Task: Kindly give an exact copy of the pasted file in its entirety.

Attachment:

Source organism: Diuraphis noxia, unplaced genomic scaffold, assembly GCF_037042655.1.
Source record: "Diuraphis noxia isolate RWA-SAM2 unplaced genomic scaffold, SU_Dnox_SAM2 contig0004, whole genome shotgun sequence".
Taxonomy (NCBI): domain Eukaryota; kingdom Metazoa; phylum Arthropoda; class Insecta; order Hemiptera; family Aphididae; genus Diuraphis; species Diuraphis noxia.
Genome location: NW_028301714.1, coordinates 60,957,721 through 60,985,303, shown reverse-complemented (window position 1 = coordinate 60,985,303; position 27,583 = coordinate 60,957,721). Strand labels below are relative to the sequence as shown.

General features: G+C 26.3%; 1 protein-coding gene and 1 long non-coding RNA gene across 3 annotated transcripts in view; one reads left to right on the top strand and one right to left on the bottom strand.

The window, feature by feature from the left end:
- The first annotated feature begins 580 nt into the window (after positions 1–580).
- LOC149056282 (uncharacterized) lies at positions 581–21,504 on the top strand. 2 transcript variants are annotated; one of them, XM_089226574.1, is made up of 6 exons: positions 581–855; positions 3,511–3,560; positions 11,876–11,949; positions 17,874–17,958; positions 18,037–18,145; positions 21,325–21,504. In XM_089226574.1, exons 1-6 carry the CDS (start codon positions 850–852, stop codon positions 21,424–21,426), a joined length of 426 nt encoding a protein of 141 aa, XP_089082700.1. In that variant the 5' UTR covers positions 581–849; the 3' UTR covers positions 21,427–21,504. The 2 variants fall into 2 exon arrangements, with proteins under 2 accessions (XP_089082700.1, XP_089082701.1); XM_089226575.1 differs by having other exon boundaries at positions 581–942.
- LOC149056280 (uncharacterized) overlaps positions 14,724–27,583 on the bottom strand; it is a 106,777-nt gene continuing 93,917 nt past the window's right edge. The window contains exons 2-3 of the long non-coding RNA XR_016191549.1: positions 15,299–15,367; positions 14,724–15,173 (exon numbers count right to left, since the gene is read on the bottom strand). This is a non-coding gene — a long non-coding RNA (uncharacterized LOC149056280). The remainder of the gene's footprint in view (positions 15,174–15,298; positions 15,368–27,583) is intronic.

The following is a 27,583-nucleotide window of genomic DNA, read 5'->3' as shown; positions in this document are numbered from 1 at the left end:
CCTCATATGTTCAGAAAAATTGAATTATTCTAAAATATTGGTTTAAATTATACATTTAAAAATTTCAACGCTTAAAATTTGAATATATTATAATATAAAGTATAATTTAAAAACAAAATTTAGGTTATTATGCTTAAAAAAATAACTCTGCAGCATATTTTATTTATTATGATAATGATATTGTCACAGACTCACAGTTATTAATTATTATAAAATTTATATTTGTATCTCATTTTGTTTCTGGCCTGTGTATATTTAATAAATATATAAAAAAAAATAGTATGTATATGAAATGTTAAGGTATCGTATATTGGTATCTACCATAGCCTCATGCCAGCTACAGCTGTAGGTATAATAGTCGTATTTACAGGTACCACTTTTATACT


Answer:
Source organism: Diuraphis noxia, unplaced genomic scaffold, assembly GCF_037042655.1.
Source record: "Diuraphis noxia isolate RWA-SAM2 unplaced genomic scaffold, SU_Dnox_SAM2 contig0004, whole genome shotgun sequence".
Taxonomy (NCBI): domain Eukaryota; kingdom Metazoa; phylum Arthropoda; class Insecta; order Hemiptera; family Aphididae; genus Diuraphis; species Diuraphis noxia.
Genome location: NW_028301714.1, coordinates 60,957,721 through 60,985,303, shown reverse-complemented (window position 1 = coordinate 60,985,303; position 27,583 = coordinate 60,957,721). Strand labels below are relative to the sequence as shown.

General features: G+C 26.3%; 1 protein-coding gene and 1 long non-coding RNA gene across 3 annotated transcripts in view; one reads left to right on the top strand and one right to left on the bottom strand.

The window, feature by feature from the left end:
- The first annotated feature begins 580 nt into the window (after positions 1–580).
- LOC149056282 (uncharacterized) lies at positions 581–21,504 on the top strand. 2 transcript variants are annotated; one of them, XM_089226574.1, is made up of 6 exons: positions 581–855; positions 3,511–3,560; positions 11,876–11,949; positions 17,874–17,958; positions 18,037–18,145; positions 21,325–21,504. In XM_089226574.1, exons 1-6 carry the CDS (start codon positions 850–852, stop codon positions 21,424–21,426), a joined length of 426 nt encoding a protein of 141 aa, XP_089082700.1. In that variant the 5' UTR covers positions 581–849; the 3' UTR covers positions 21,427–21,504. The 2 variants fall into 2 exon arrangements, with proteins under 2 accessions (XP_089082700.1, XP_089082701.1); XM_089226575.1 differs by having other exon boundaries at positions 581–942.
- LOC149056280 (uncharacterized) overlaps positions 14,724–27,583 on the bottom strand; it is a 106,777-nt gene continuing 93,917 nt past the window's right edge. The window contains exons 2-3 of the long non-coding RNA XR_016191549.1: positions 15,299–15,367; positions 14,724–15,173 (exon numbers count right to left, since the gene is read on the bottom strand). This is a non-coding gene — a long non-coding RNA (uncharacterized LOC149056280). The remainder of the gene's footprint in view (positions 15,174–15,298; positions 15,368–27,583) is intronic.

The following is a 27,583-nucleotide window of genomic DNA, read 5'->3' as shown; positions in this document are numbered from 1 at the left end:
CCTCATATGTTCAGAAAAATTGAATTATTCTAAAATATTGGTTTAAATTATACATTTAAAAATTTCAACGCTTAAAATTTGAATATATTATAATATAAAGTATAATTTAAAAACAAAATTTAGGTTATTATGCTTAAAAAAATAACTCTGCAGCATATTTTATTTATTATGATAATGATATTGTCACAGACTCACAGTTATTAATTATTATAAAATTTATATTTGTATCTCATTTTGTTTCTGGCCTGTGTATATTTAATAAATATATAAAAAAAAATAGTATGTATATGAAATGTTAAGGTATCGTATATTGGTATCTACCATAGCCTCATGCCAGCTACAGCTGTAGGTATAATAGTCGTATTTACAGGTACCACTTTTATACT